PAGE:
Thursday, March 21, 2013

Prejudging, Judging, and Divine Directives

Earl Grey White Tea
As I sat alone this morning in the basement of my boss's house, drinking what's probably the last of the Phoenix Mountain Dan Cong, I came to the sudden, sharp realization of a few things all at once.

Firstly, that earthenware retains flavours, and all my teas are now likely to taste salty for several days after having only just once made OXO-brand fake chicken stock in it to serve as a between-meals savoury-thing to keep my tongue happy.

Secondly, and no more relevantly, that I should stop thinking of a 10:30 wakeup as being lazy when it gets me up four hours before I have to leave for work.

Thirdly, and more to the point, that we, as a society, judge personal worth based on some properly stupid metrics.

We've all had that friend, I think, with the heavy eyelids and the full-arm tattoos that gets most passers-by assuming he's a drug user without having ever met or interacted with them. Once that assumption is made, even subconsciously, other traits begin to get applied: shiftless, under-achieving, possibly unemployed, probably unemployable, and so forth.

As an experiment, an aquaintance of mine from high-school who actually does fit that description shaved his head to eliminate the somewhat skinhead-esque haircut he'd had, bought himself a nice Denver Heyes dress shirt thick enough to hide the tattoos, had me update his resume for him, and tried to get back into the workforce. What people saw instead was someone industrious, a go-getter who was a great catch in a labour market currently swollen with terrible applicants for even the most menial positions. He was offered all three jobs he was interviewed for. God willing, he might even live up to these expectations.

Now, take it from me - I'm the straightest-edged guy you'd think you ever saw, and I've got as many twists and turns in me as any other piece of poor white trash you happen to come across, in spite of being neither. Physical appearance is nigh-onto-worthless in evaluating a person's job performance.

Let's consider the example of another friend I have. He has a single tattoo on his forearm - an ambigram of his sign in the western zodiac with his birth date beneath it. This guy is one of the harder-working, more level-headed and agreeable people I know, and anyone who actually takes the time to interview him comes to pretty much the same conclusion.

When his recent employers learned of the tattoo, they altered the uniform for him, and him alone, to hide it. I suppose that's better than firing him - I've heard of people fired for such things - but at the same time, in the role he performs in the industry in which he's working, a forearm tattoo is about as off-putting and relevant as green eyes.

On the tattoo thing, we're a society that's pretty much embraced the technology and its application for a good two, maybe even three, generations now, but we're pretty much pandering to those above us.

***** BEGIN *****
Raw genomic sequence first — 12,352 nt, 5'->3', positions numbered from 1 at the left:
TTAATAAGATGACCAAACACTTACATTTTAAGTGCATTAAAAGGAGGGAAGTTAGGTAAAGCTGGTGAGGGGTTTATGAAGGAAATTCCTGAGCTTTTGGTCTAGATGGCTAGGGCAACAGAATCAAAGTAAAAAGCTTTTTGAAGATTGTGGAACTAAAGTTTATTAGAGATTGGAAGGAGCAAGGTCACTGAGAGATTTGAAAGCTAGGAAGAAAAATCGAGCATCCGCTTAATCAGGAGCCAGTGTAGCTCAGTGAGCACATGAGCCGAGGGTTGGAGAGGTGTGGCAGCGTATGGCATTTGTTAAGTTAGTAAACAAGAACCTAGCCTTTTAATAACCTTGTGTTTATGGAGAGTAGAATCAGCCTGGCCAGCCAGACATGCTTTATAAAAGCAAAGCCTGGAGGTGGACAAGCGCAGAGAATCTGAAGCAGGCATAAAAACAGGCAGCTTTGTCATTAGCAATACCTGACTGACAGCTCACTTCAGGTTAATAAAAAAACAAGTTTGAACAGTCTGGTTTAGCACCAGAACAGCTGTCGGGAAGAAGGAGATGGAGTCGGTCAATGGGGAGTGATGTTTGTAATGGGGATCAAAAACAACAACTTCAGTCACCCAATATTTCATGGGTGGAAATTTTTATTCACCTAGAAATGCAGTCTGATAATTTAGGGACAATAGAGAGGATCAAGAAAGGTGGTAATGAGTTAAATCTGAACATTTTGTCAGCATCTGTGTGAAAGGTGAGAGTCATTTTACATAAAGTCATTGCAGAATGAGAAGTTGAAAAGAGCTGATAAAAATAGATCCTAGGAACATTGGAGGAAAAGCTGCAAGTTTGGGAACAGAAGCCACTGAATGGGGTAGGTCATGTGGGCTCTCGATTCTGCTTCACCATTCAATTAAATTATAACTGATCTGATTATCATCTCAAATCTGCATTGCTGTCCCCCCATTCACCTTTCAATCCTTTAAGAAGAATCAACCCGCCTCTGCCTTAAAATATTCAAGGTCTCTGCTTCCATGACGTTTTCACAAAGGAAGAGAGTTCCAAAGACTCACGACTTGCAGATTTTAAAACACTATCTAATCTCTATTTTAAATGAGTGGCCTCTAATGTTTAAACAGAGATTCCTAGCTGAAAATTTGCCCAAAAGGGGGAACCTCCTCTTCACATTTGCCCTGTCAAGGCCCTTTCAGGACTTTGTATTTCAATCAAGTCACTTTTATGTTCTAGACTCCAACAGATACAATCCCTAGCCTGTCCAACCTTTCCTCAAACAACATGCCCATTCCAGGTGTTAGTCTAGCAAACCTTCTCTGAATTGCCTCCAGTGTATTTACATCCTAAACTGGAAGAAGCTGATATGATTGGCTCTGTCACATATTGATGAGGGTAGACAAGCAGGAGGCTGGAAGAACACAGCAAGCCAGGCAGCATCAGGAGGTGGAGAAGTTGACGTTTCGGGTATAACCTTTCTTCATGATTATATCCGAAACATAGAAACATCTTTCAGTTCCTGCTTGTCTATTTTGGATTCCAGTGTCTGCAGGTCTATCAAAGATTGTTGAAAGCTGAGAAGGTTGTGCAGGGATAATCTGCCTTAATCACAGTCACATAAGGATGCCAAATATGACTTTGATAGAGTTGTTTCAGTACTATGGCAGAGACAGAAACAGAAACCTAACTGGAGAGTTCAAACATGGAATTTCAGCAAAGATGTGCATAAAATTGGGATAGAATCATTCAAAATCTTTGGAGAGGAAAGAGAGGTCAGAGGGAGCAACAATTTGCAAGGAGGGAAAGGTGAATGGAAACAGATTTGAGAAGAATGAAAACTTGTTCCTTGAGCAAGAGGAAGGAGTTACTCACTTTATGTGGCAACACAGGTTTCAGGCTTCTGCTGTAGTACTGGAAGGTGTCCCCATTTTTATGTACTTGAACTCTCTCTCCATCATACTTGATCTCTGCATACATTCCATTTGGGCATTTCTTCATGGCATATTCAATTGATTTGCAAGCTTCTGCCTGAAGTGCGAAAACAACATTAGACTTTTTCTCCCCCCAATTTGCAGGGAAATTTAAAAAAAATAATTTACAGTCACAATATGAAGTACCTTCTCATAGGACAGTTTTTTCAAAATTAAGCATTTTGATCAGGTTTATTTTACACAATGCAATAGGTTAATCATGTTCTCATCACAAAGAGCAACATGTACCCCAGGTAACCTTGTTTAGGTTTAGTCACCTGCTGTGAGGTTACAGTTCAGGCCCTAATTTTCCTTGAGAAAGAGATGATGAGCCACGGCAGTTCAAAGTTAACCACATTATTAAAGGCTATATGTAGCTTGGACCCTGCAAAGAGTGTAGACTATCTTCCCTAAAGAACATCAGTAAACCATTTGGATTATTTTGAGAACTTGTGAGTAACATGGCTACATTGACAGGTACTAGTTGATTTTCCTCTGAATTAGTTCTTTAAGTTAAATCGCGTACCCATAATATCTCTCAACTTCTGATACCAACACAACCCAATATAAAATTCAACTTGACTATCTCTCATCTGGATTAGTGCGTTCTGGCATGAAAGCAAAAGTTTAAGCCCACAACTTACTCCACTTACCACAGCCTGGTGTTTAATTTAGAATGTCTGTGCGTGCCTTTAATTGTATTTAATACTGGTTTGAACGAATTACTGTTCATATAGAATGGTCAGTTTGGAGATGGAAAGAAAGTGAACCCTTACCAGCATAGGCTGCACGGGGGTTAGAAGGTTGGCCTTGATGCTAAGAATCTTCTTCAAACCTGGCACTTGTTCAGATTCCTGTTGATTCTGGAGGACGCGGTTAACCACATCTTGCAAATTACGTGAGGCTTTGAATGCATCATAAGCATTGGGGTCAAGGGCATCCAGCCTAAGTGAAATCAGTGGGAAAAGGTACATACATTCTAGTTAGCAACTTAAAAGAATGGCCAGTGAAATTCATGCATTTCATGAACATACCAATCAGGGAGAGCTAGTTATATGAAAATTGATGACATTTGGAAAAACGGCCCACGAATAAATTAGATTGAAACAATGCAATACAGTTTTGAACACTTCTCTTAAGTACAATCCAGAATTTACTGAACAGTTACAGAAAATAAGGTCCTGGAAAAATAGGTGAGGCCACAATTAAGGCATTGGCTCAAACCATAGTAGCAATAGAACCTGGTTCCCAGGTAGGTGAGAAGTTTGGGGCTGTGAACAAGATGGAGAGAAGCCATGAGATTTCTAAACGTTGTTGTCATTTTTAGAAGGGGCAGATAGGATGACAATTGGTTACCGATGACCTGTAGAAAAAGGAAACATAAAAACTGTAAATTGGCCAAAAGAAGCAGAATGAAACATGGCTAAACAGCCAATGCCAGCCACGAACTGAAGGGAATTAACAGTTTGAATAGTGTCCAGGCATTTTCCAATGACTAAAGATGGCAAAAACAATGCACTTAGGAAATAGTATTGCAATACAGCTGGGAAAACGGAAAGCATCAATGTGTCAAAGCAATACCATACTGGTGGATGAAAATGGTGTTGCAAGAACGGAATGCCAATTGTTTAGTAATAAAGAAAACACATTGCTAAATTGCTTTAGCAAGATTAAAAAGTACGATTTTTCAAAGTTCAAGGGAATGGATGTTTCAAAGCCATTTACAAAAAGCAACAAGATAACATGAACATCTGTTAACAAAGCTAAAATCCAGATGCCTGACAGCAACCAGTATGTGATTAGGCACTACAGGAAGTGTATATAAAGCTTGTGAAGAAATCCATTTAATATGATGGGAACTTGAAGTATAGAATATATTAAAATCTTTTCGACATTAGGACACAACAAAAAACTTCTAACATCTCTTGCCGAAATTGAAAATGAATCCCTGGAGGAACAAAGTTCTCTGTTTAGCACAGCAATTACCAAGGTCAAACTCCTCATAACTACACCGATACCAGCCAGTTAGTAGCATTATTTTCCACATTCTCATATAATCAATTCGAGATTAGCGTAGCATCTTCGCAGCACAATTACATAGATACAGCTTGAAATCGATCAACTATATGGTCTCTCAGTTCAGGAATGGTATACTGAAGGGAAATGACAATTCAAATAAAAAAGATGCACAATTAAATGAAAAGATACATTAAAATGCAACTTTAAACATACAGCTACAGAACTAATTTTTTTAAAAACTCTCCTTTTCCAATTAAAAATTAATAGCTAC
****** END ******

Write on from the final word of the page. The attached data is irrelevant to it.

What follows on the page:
Moving on to the broader topic at hand (I, being uninked, couldn't possibly care less about Tattoos) we really do judge personal worth on pretty stupid metrics. More importantly, it's pretty surprising we bother to judge personal worth at all.

This is how a boring person looks
Now, as it happens, I don't like reaching for the bible to support my arguments if I'm not expressly discussing theology - I find even morality can usually be arrived at directly without divine intervention thanks to having been raised in a society that values, by and large, the Golden Rule.

There is however, Matthew 7:1-6:

1 Judge not, that ye be not judged.
2 For with what judgment ye judge, ye shall be judged: and with what measure ye mete, it shall be measured to you again. Mk. 4.24 
3 And why beholdest thou the mote that is in thy brother's eye, but considerest not the beam that is in thine own eye?
4 Or how wilt thou say to thy brother, Let me pull out the mote out of thine eye; and, behold, a beam is in thine own eye?
5 Thou hypocrite, first cast out the beam out of thine own eye; and then shalt thou see clearly to cast out the mote out of thy brother's eye.
6 ¶ Give not that which is holy unto the dogs, neither cast ye your pearls before swine, lest they trample them under their feet, and turn again and rend you.

To me, a strict interpretation of this passage seems to indicate we have no business judging people at all, and my secular values agree with me. The only relevant judgments are judgement on the matter at hand. Tattoos at a job interview are not relevant, even in the service industry, unless they are somehow indemnifying on their own merit (racist, ideological, and so forth). They are no more material to the dispensation of your duties than the colour of your hair or eyes. The real metric of relevance is past and present job performance, personal charisma in the interview process, and, frankly, demonstrable creative energy and drive. Anyone who can spin the Hilton into work afterward the way I did probably deserves the job they got - a shame that job fell through.

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